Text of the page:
What Trump Didn't Learn From the Financial Crisis

(Bloomberg View) -- I’m cautiously optimistic about some of Donald Trump’s policy initiatives, such as infrastructure upgrades and immigration reform. On others, such as trade, I’m worried, but less so than most. But on the issue of financial deregulation, I’m very pessimistic.

The president-elect’s transition team has already vowed to dismantle the Dodd-Frank Act, the main financial regulation enacted in the wake of the 2008 crisis. A major part of that would be reducing the authority of the Consumer Financial Protection Bureau, created mainly to shield the public from exploitative lending practices. The Department of Labor’s fiduciary rule, which would require financial advisers to put customer interests ahead of their own, is also under threat. This has all been very good news for financial companies, especially the big banks that were the main target of the reforms. Already, financial stocks have soared, powering U.S. stock indexes to record highs:

What Trump Didn't Learn From the Financial Crisis

There's this old idea that what’s good for American companies is good for Americans. But that’s not necessarily true, and it's certainly not true in the case of financial companies.

One well-known reason is moral hazard. Big banks, with their implicit guarantees of future bailouts, have an incentive to take more risk than is good for society. So far, thankfully, Trump’s team isn’t suggesting reducing capital requirements, which are the main regulatory barrier to excessive risk-taking.

Another reason is that sometimes banks and other finance companies use business models that hurt their customers. Anyone who has studied behavioral finance knows that there are many ways in which the average borrower and the average investor predictably make bad decisions. Taking advantage of these lapses in rationality is the dark side of behavioral finance, and in general it’s perfectly legal.

The 2000s housing bubble provides a fairly clear example. Many mortgage lenders made loans to customers who couldn’t pay them back. The borrowers, not realizing that they couldn’t pay back the loans, suffered negative consequences such as foreclosure, repossession and bankruptcy. The mortgage lenders sold the loans to banks, thus washing their hands of any of the risks they had created.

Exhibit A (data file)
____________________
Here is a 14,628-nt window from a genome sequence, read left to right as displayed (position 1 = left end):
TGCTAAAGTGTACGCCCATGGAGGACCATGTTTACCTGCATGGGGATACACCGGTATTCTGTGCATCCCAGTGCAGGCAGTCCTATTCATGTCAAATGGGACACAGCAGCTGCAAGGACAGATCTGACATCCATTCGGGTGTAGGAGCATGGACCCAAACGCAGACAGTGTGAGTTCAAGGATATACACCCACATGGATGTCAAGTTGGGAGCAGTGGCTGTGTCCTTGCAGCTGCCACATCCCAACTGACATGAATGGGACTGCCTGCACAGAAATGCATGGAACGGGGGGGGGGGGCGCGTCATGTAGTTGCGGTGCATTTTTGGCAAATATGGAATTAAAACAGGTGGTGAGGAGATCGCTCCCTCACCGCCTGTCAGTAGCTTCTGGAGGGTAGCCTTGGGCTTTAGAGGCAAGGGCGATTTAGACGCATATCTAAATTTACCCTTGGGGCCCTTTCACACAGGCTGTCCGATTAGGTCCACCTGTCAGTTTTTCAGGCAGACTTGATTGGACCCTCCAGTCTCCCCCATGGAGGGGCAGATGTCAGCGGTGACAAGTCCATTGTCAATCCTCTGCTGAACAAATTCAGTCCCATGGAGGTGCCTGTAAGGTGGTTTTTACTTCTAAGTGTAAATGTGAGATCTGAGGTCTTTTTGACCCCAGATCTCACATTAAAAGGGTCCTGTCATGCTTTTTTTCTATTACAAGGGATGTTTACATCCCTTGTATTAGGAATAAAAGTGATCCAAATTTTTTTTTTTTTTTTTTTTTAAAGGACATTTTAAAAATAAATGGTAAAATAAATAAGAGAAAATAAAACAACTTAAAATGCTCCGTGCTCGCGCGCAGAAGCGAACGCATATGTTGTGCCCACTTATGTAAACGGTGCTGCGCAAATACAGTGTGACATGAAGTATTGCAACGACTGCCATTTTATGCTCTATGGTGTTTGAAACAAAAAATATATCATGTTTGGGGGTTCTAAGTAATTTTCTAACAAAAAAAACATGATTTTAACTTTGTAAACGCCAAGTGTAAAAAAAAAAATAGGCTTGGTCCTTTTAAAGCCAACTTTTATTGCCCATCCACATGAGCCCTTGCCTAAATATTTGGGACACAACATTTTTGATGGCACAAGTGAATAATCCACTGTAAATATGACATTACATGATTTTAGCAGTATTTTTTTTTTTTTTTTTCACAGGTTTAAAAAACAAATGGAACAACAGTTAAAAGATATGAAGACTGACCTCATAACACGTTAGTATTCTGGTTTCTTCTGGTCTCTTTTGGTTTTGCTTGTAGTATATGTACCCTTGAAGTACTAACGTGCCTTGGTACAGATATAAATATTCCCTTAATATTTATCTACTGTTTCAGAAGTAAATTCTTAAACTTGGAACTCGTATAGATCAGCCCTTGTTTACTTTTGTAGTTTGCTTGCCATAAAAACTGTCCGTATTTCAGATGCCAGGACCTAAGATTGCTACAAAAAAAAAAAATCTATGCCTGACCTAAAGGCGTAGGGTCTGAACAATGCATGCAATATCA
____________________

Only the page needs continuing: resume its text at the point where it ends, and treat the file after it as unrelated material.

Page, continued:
Rational, well-informed borrowers, of the kind that exist in many economists’ models, would probably not have taken out loans they couldn’t pay back. But in real life, people jumped at the chance to borrow in the expectation that they could quickly sell their home as prices rose. One of the most notorious products in vogue during the housing bubble was the interest-only loan, in which payments start off modestly and then balloon later on. These were one kind of exploding mortgage (other kinds existed as well). Millions of Americans took out such loans before the 2008 crash, often to their distinct regret.

A recent study by economists Marco Di Maggio, Amir Kermani, and Sanket Korgaonkar shows how loose regulation fed this sort of practice. In 2004, the Office of the Comptroller of the Currency carried out a sweeping deregulation of lending laws at the federal level. Before the change, lending was regulated differently in various states. So Di Maggio et al. compare states with strict laws against predatory lending to those with lax controls. The former saw a big change in what was allowed, while the latter didn’t.

Their first finding is that, rather predictably, interest-only loans and adjustable-rate mortgages increased substantially in the states that were now forced to allow them. But they also found that lenders who weren’t prohibited from offering exploding mortgages before now started doing so. Many laws against predatory lending affected only big, national banks. But when those banks were allowed to offer interest-only and adjustable-rate loans, the smaller, local banks started getting in on the game.

In other words, deregulation prompted a race to the bottom. Most banks didn’t engage in this sort of lending because they were unethical -- they did it because they felt like they had to, for the sake of competition. Regulation kept banks honest by assuring them that their competitors would also be forced to stay honest. Once that barrier was gone, it was a free-for-all, and poorly-informed or short-sighted borrowers -- not to mention the nation’s economy -- paid the price.

So financial deregulation can have dangerous consequences for the average person. It may displease some economists to hear this, but a great many people really do benefit from legal protection from business models that exploit their own irrationality and lack of information. Those are exactly the kind of protections that I’m afraid the Trump administration is looking to put on the chopping block.

This column does not necessarily reflect the opinion of the editorial board or Bloomberg LP and its owners.

To contact the author of this story: Noah Smith at nsmith150@bloomberg.net.